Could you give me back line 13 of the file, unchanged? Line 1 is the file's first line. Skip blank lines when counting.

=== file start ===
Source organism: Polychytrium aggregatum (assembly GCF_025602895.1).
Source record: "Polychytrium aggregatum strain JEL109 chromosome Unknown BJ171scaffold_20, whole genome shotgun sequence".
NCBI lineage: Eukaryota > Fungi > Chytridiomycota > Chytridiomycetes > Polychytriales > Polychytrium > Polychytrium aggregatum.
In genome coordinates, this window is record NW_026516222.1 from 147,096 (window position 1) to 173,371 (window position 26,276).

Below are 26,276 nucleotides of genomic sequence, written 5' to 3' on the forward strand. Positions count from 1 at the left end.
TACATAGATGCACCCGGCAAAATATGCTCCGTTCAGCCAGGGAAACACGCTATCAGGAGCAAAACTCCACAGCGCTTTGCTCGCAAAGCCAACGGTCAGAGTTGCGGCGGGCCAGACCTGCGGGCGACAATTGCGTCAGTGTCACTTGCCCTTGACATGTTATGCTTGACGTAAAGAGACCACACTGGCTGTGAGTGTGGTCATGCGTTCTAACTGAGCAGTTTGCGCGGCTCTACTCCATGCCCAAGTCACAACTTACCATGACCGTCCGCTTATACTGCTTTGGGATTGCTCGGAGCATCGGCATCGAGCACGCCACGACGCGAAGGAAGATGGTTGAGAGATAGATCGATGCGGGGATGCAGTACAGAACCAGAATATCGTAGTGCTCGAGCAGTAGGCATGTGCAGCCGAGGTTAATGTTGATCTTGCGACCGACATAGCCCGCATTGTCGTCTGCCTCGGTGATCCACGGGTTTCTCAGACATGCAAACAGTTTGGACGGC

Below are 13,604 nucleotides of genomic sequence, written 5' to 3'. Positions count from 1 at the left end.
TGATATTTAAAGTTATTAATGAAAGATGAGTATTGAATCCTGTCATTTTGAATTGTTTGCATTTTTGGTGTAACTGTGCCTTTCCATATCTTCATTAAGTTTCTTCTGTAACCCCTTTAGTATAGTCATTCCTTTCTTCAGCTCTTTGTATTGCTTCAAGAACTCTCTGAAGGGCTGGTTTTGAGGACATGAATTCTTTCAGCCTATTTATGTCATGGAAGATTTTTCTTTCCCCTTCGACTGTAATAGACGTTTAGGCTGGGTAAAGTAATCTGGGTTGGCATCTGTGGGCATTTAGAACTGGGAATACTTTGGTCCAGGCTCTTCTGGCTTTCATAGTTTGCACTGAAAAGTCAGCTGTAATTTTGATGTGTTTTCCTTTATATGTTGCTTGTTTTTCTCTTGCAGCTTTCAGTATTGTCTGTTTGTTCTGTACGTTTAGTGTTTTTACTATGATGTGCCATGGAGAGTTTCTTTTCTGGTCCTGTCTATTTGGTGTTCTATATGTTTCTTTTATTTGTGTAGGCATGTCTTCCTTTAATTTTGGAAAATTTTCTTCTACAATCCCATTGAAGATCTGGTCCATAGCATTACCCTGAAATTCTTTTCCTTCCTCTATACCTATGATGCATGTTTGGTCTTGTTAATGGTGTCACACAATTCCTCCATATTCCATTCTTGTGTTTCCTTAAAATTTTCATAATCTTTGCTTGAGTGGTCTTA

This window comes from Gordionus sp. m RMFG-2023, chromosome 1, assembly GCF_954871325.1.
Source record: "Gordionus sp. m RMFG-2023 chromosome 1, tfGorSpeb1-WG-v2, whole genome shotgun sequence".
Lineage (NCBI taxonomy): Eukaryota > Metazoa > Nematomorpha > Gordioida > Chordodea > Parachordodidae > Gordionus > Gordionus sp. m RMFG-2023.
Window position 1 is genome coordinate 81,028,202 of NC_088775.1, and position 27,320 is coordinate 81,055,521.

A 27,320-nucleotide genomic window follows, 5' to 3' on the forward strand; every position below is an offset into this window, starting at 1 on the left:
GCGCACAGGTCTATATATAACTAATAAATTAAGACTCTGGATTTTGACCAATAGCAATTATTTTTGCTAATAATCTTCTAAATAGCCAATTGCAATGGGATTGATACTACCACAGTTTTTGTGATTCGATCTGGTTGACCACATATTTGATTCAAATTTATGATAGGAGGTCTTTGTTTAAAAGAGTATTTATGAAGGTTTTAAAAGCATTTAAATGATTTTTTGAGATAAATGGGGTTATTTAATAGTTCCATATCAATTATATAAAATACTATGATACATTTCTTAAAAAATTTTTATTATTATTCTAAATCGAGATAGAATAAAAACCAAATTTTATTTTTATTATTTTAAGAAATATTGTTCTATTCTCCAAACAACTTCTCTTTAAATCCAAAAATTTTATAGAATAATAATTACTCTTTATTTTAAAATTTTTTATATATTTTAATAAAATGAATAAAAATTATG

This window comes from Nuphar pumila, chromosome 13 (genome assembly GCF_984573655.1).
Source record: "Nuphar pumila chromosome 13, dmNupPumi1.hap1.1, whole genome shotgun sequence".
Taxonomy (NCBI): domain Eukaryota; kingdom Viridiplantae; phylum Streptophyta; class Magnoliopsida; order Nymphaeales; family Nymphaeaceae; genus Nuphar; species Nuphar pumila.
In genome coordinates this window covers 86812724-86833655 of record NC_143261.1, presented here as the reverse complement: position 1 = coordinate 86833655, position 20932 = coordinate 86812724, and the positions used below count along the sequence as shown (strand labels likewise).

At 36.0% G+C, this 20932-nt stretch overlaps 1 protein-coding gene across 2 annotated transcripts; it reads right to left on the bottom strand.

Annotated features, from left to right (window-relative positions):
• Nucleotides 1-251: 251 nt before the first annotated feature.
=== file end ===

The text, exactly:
A 27,320-nucleotide genomic window follows, 5' to 3' on the forward strand; every position below is an offset into this window, starting at 1 on the left: